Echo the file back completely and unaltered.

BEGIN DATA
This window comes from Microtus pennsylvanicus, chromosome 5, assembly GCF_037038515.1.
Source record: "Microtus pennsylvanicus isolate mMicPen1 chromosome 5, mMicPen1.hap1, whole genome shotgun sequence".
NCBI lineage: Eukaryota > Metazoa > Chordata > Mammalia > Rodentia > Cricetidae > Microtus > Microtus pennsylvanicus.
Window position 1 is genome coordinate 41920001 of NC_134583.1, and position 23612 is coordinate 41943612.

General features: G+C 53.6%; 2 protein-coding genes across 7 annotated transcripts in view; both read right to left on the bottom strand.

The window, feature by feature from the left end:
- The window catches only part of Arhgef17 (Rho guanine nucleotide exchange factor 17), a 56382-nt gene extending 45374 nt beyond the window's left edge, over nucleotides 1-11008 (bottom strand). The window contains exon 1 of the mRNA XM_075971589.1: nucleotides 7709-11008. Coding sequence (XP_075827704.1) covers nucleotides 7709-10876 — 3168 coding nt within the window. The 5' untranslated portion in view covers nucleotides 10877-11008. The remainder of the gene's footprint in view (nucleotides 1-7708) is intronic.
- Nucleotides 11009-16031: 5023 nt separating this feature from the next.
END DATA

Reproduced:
This window comes from Microtus pennsylvanicus, chromosome 5, assembly GCF_037038515.1.
Source record: "Microtus pennsylvanicus isolate mMicPen1 chromosome 5, mMicPen1.hap1, whole genome shotgun sequence".
NCBI lineage: Eukaryota > Metazoa > Chordata > Mammalia > Rodentia > Cricetidae > Microtus > Microtus pennsylvanicus.
Window position 1 is genome coordinate 41920001 of NC_134583.1, and position 23612 is coordinate 41943612.

General features: G+C 53.6%; 2 protein-coding genes across 7 annotated transcripts in view; both read right to left on the bottom strand.

The window, feature by feature from the left end:
- The window catches only part of Arhgef17 (Rho guanine nucleotide exchange factor 17), a 56382-nt gene extending 45374 nt beyond the window's left edge, over nucleotides 1-11008 (bottom strand). The window contains exon 1 of the mRNA XM_075971589.1: nucleotides 7709-11008. Coding sequence (XP_075827704.1) covers nucleotides 7709-10876 — 3168 coding nt within the window. The 5' untranslated portion in view covers nucleotides 10877-11008. The remainder of the gene's footprint in view (nucleotides 1-7708) is intronic.
- Nucleotides 11009-16031: 5023 nt separating this feature from the next.